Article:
Does GPGPU have a bright future?

This post has a focus towards programmers. The main question “should I invest in learning CUDA/OpenCL?”

Using the video-processor for parallel processing is actually possible since beginning 2006; you just had to know how to use the OpenGL Shader Language. Not long after that (end 2006) CUDA was introduced. A lot has happened after that, which resulted in the introduction of OpenCL in fall 2008. But actually the acceptance of OpenCL is pretty low. Many companies which do use it, want to have it as their own advantage and don’t tell the competition they just saved hundreds of thousands of Euros/Dollars because they could replace their compute-cluster with a single computer which cost them €10 000,- and a rewrite of the calculation-core of their software. Has it become a secret weapon?

This year a lot of effort will be put to integrate OpenCL within the existing programming languages (without all the thousands of tweak-options visible). Think about wizards around pre-built kernels and libraries. Next year everything will be around kernel-development (kernels are the programs which do the actual calculations on the graphics processor). The year after that, the peak is over and nobody knows it is built in their OS or programming-language. It’s just like current programmers use security-protocols, but don’t  know what it actually is.

If I want to slide to the next page on modern mobile phones, I just make a call to a slide-function. A lot is happening when the function is called, such building up the next page in a separate part of memory, calling the GPU-functions to show the slide, possibly unloading the previous page. The same is with OpenCL; I want to calculate a FFT with specified precision and I don’t want to care on which device the calculation is done. The advantage of building blocks (like LEGO) is that we keeps the focus of development on the end-target, while we can tweak it later (if the customer has paid for this extra time). What’s a bright future if nobody knows it?

Has it become a secret weapon?

Yes and no. Companies want to brass about their achievements, but don’t want the competitors to go the same way and don’t want their customers to demand lower prices. AMD and NVidia are pushing OpenCL/CUDA, so it won’t stop growing in the market, but actually this pushing is the biggest growth in the market. NVidia does a good job with marketing their CUDA-platform.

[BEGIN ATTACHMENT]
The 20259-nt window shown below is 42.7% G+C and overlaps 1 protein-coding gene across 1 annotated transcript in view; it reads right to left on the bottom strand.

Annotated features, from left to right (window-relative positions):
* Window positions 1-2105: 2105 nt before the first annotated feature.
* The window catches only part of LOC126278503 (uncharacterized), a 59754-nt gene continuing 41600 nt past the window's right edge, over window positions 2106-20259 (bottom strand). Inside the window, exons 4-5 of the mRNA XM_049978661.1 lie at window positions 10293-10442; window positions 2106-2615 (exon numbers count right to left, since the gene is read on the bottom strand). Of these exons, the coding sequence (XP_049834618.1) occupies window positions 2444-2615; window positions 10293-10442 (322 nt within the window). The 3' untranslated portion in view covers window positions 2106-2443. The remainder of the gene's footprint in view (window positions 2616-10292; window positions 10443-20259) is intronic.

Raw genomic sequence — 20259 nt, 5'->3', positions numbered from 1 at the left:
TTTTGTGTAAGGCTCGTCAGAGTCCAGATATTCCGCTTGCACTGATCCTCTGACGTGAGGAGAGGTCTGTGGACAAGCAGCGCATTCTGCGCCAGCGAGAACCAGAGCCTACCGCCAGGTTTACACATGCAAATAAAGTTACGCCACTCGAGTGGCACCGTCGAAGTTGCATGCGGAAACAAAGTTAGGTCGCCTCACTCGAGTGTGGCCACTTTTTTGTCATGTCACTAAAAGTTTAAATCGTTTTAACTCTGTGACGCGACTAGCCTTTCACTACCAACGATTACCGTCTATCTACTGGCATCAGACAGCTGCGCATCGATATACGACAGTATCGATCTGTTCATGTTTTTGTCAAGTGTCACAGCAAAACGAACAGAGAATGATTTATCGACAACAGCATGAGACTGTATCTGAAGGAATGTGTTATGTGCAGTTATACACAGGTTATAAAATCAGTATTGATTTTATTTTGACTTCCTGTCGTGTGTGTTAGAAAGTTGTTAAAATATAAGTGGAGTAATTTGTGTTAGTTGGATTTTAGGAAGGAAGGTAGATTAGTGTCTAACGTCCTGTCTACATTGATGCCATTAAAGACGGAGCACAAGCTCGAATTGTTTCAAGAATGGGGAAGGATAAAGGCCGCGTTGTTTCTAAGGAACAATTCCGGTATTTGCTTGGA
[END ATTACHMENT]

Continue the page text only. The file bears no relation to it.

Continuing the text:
What’s a bright future if nobody knows it?

Everything that has market-wide acceptation has a bright future. It might be replaced by a successor, but acceptance is the key. With acceptance there always will be a demand for (specialised) kernels to be integrated in building blocks.

We also have the new processors with 32+ cores, which actually need to be used; you know the problem with dual-core “support”.

Also the mobile market is growing rapidly. Once that is opened for OpenCL, there will be a huge growth in demand for accelerated software.

My advise: if high performance is very important for your current or future tasks, invest in learning how to write kernels (CUDA or OpenCL, whatever your favourite is). Use wrapper-libraries which make it easy for you, because once you’ve learned how to use the OpenCL-calls they are completely integrated in your favourite programming language.


Related Posts


X86 Systems-on-a-Chip and GPGPU

...  System-on-a-chip (SoC) for X86 will be a revolution for GPGPU. Why? Because currently a big problem is transferring data ...


NVIDIA ended their industry-leading support for OpenCL in 2012

...  can be loaded in OpenCL and vice versa, this could have brought the two techniques more together.What is the cause for ...

  • I don’t think parallel kernels are so easily componetised. If you want the maximum acceleration you have to completely rethink the problem solution. Sure, people will use third party routines and wizards to hand off a chunk of data to be processed. But if you have a subsequent chunk of data that needs to be processed, you might then think, is it not better to do the whole thing as a parallel solution? At that point, standard routines are no longer useful and you have to start writing kernels. No easy, but then who dares wins as they say.

  • Max, learning to write GPU-kernels is indeed not just unwrapping double loops. Accelereyes has a nice video-blog about this: (source-code and explanation here: )

    Kernels just happens to be written in C-like code, but the it is nothing like normal C-code. That’s why I said you should invest your time in kernels (and kernel-optimisation).

  • Does GPGPU have a bright future? Yes, definitely! OpenCL is a right choice. Writing kernels is a peace a cake for devels who experienced with threads.

  • Pingback: StreamHPC » Blog Archive » X86 Systems-on-a-Chip and GPGPU()